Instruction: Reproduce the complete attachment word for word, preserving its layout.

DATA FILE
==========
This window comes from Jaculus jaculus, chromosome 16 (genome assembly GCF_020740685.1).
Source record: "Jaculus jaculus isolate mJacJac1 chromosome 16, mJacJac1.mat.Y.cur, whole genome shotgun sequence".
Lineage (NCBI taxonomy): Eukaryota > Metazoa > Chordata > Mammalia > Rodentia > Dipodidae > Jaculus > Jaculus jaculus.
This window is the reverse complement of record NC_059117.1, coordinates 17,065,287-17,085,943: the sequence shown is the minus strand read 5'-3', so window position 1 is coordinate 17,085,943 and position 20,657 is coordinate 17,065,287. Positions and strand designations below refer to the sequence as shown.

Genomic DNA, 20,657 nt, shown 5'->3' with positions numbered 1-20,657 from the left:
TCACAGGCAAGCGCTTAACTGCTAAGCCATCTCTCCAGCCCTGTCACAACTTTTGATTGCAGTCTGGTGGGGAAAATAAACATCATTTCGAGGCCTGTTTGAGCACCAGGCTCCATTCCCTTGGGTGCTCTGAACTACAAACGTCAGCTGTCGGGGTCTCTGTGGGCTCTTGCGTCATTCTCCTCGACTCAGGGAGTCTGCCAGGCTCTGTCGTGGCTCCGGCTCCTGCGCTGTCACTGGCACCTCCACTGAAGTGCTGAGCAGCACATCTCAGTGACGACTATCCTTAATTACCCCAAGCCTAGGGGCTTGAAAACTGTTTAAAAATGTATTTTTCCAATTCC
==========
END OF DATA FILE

This window comes from Jaculus jaculus, chromosome 16 (genome assembly GCF_020740685.1).
Source record: "Jaculus jaculus isolate mJacJac1 chromosome 16, mJacJac1.mat.Y.cur, whole genome shotgun sequence".
Lineage (NCBI taxonomy): Eukaryota > Metazoa > Chordata > Mammalia > Rodentia > Dipodidae > Jaculus > Jaculus jaculus.
This window is the reverse complement of record NC_059117.1, coordinates 17,065,287-17,085,943: the sequence shown is the minus strand read 5'-3', so window position 1 is coordinate 17,085,943 and position 20,657 is coordinate 17,065,287. Positions and strand designations below refer to the sequence as shown.

Genomic DNA, 20,657 nt, shown 5'->3' with positions numbered 1-20,657 from the left:
TCACAGGCAAGCGCTTAACTGCTAAGCCATCTCTCCAGCCCTGTCACAACTTTTGATTGCAGTCTGGTGGGGAAAATAAACATCATTTCGAGGCCTGTTTGAGCACCAGGCTCCATTCCCTTGGGTGCTCTGAACTACAAACGTCAGCTGTCGGGGTCTCTGTGGGCTCTTGCGTCATTCTCCTCGACTCAGGGAGTCTGCCAGGCTCTGTCGTGGCTCCGGCTCCTGCGCTGTCACTGGCACCTCCACTGAAGTGCTGAGCAGCACATCTCAGTGACGACTATCCTTAATTACCCCAAGCCTAGGGGCTTGAAAACTGTTTAAAAATGTATTTTTCCAATTCC